ńňđ. 18
(âńĺăî 23)



between the government of Iraq and al Qaeda, and some members of his
Administration claimed links between Saddam and September 11. After an
exhaustive study, the 9/11 Commission found ‘no evidence [of ] a collaborative
operational relationship’ between Iraq and al Qaeda.41 Still, President Bush
continued to maintain that the war was justified: ‘We removed a declared
enemy of America who had the capability of producing weapons of mass murder
and could have passed that capability to terrorists bent on acquiring them. In the
world after September the 11th, that was a risk we could not afford to take.’42
Whether the Iraq war foreshadows a longer term policy change toward pre-
emptive uses of force by the United States remains to be seen.

An enhanced domestic role for the military
Fundamental changes have also been made in the organization of the military
in relation to domestic security. After September 11, the military presence in
the homeland increased literally overnight. The President approved orders
for the Air Force to shoot down civilian airliners in the event of a hijacking,
National Guard troops were deployed at the nation’s airports, and more
United States forces were deployed for security at the Salt Lake City
Olympic Games in February 2002 than were then deployed fighting the
Taliban in Afghanistan.43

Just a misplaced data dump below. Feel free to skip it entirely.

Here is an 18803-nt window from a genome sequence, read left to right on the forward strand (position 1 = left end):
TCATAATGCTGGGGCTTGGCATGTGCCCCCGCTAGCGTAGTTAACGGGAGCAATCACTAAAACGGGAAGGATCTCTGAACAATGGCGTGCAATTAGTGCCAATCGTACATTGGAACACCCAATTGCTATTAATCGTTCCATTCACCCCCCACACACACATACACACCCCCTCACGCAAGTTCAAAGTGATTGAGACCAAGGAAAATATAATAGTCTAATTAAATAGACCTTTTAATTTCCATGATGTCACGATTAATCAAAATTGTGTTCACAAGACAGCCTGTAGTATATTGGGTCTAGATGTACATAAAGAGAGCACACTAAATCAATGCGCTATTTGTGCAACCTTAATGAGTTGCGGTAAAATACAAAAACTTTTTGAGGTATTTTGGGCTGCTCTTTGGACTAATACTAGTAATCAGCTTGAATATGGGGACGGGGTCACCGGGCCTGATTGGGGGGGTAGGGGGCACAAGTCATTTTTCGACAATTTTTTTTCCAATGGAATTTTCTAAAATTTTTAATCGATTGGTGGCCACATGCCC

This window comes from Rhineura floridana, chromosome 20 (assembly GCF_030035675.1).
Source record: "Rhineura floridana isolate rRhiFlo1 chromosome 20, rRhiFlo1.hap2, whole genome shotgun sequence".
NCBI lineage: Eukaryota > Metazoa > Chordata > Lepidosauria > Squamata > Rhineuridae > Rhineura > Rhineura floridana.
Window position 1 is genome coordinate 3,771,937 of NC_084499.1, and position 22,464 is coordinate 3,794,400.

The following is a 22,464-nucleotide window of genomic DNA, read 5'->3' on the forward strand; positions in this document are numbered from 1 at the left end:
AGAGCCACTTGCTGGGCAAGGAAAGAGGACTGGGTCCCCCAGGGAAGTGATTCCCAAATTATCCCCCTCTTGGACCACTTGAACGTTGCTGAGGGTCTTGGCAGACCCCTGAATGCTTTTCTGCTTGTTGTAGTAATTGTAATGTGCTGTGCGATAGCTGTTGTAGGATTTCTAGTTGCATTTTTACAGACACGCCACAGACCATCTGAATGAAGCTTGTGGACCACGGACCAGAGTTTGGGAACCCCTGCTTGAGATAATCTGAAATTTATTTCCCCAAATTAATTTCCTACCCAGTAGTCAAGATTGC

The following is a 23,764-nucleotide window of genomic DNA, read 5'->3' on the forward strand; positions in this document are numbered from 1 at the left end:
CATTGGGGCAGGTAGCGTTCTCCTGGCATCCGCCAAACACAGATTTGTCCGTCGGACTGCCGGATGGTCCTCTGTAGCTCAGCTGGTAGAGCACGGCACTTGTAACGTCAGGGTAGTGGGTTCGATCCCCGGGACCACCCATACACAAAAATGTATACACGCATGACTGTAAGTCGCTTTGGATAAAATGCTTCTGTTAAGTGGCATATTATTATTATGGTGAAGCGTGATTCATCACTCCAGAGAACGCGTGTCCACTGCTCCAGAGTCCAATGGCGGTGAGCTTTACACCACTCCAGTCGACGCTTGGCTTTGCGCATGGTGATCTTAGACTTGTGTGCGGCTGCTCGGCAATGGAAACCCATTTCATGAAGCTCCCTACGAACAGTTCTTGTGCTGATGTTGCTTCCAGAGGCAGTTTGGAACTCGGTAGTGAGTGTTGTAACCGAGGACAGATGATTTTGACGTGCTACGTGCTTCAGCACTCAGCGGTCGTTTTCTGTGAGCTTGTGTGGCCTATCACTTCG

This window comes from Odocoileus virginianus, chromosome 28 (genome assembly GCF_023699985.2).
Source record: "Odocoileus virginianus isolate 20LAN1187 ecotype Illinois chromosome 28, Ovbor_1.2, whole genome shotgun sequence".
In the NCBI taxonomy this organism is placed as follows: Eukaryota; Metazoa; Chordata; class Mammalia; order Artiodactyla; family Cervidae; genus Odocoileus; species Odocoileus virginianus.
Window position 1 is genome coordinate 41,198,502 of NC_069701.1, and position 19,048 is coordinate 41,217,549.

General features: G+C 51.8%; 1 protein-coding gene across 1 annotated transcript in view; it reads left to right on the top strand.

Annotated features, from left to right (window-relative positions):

The 30 September 2001 Qaudrennial Defense Review Report ‘restores the
defence of the United States as the Department’s primary mission’,44 and the
National Strategy for Homeland Security in July 2002 called for ‘a concerted
national effort to prevent terrorist attacks within the United States, reduce
America’s vulnerability to terrorism, and minimize the damage and recover
from attacks that do occur’.45 On 1 October 2002 a new combatant com-
mand, the United States Northern Command (NORTHCOM) became the
first military entity with responsibility for military activities inside the United
States since the Civil War.46 NORTHCOM will provide support to civilian

Report on the US Intelligence Community’s Prewar Intelligence Assessments on Iraq,
9 July 2004, at 14, available at: http://intelligence.senate.gov/iraqreport2/pdf.
National Commission on Terrorist Attacks Upon the United States, The 9/11 Commission
Report, 335 (22 July 2004).
Richard W. Stevenson and Jodi Wilgorin, ‘Bush Forcefully Defends War, Citing Safety of
US and World’, New York Times, 11 July 2004.
Gene Healy,‘Deployed in the USA – The Creeping Militarization of the Home Front
Policy’ No. 503, The Cato Institute, 17 Dec. 2003, 1 at 5.
Quoted in Operational Law Handbook (Charlottsville, VA, International and Operational
Law Department, The Judge Advocate General’s Legal Center and School, 2004), 355.
Available at http://www.whitehouse.gov/homeland. 46 See www.northcom.mil.

authorities for managing the consequences of natural and terrorism-related
disasters, but it will also ‘deter, prevent and defeat external threats against the
American homeland’.47 It remains unclear what forces will be assigned to